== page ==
What comes to mind when you think of bananas?
Growing up as a Chinese who doesn’t read or write Chinese characters got me referred to as a banana myself. Simply because I have yellow skin (being a Chinese) but inside, I am practically “white” (metaphor of being a Caucasian). Yellow skin with white flesh….just like a banana!
I remember my mom telling me why she decided to send me to a national school instead of a Chinese medium school when I was a kid. You see, rasing a child in multi-racial Malaysia, parents have the choice of sending their kids to either a Chinese medium school, Tamil (Indian) medium school or a national school where the language of conduct is Malay and English.
During my mother’s schooling time in the 1960s and 1970s, Malaysia was under the British rule and going to a national school means attending all classes in English, following the British curriculum. The English-eds (English-educated), as they call it during her time were seen as the elites. The “better ones” as compared to those who attended Chinese or Tamil schools. My mother attended a Chinese school. Even so, the quality of education then was very high and my mother speaks perfect English even though she attended a Chinese school.
However, during her teens, she still used to envy the English-ed girls who ride the same school bus as hers, speaking confidently in flawless English to each other while she hung her head in silence, feeling inferior. She said she vowed to ensure her kids to be English-eds so that they could “hold their head up high”. What she didn’t realise was, during my time (1980s and 1980s), Malaysia was no longer under the British rule and national schools were conducted in the national Malay language with occasional English lessons instead. Somehow, the term “English-ed” stuck on.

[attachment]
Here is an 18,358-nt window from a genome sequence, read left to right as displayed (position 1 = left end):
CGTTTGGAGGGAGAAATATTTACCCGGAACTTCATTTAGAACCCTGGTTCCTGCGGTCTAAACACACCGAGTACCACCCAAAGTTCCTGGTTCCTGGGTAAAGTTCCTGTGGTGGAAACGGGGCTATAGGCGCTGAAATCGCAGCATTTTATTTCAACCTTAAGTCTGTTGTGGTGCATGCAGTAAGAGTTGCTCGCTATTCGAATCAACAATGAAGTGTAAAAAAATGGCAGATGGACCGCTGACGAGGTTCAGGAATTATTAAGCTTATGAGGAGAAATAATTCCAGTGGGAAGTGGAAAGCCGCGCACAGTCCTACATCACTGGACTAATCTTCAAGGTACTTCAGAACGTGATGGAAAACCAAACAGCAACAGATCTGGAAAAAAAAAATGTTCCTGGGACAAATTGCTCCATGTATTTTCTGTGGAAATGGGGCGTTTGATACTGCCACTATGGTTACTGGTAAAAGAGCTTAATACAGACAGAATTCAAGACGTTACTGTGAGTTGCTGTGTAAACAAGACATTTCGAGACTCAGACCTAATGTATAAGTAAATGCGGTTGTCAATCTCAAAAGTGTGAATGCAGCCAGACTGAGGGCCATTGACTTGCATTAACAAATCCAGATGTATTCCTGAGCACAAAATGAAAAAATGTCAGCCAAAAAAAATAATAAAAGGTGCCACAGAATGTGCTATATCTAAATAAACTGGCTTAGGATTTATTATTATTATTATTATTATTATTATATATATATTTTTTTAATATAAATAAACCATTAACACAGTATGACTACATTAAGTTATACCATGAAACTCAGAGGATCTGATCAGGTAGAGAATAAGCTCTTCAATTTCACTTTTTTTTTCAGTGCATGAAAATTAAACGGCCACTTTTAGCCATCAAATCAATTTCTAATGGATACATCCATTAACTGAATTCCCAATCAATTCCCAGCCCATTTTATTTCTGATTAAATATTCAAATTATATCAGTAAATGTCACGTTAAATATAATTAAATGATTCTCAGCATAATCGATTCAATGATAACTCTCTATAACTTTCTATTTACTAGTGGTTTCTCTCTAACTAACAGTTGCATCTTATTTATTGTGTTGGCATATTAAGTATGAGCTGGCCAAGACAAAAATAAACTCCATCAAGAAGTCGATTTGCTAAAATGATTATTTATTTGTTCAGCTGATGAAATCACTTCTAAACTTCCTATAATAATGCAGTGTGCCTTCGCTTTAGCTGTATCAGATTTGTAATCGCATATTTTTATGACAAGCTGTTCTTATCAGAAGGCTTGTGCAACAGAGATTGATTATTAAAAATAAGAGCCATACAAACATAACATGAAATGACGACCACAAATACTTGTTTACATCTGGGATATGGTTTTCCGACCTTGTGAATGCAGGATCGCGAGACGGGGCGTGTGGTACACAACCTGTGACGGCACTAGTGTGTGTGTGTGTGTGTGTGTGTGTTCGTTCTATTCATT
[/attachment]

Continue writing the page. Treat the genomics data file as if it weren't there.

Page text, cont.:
And so my elder sister and I grew up as bananas. It wasn’t too bad though, I speak Cantonese as this is the language I grew up with at home. My sister is much better than I am. She taught herself how to read chinese characters by reading Chinese newspapers on her own during her free time. Amazing eh? Not me though.
My biggest regret is I can’t speak Mandarin properly and I certainly cannot read or write in Chinese characters. Although schools do offer additional and optional classes for pupils who wish to learn their mother-tongue languages, I pleaded with my mother to let me stop attending them because, “It’s too hard, ma!”
Yes, now I regret it! Fortunately, I managed to learn how to write my name in Chinese characters. To be fair, I still think Chinese characters are not easy to learn! Did you know every stroke in a character must be written in order, similar to spelling? Or else, you’ll be “drawing” characters instead of writing them.
Maybe in the near future, I should really put in some serious effort to learn up this sophisticated language that is supposed to be my mother tongue and shed off my banana image.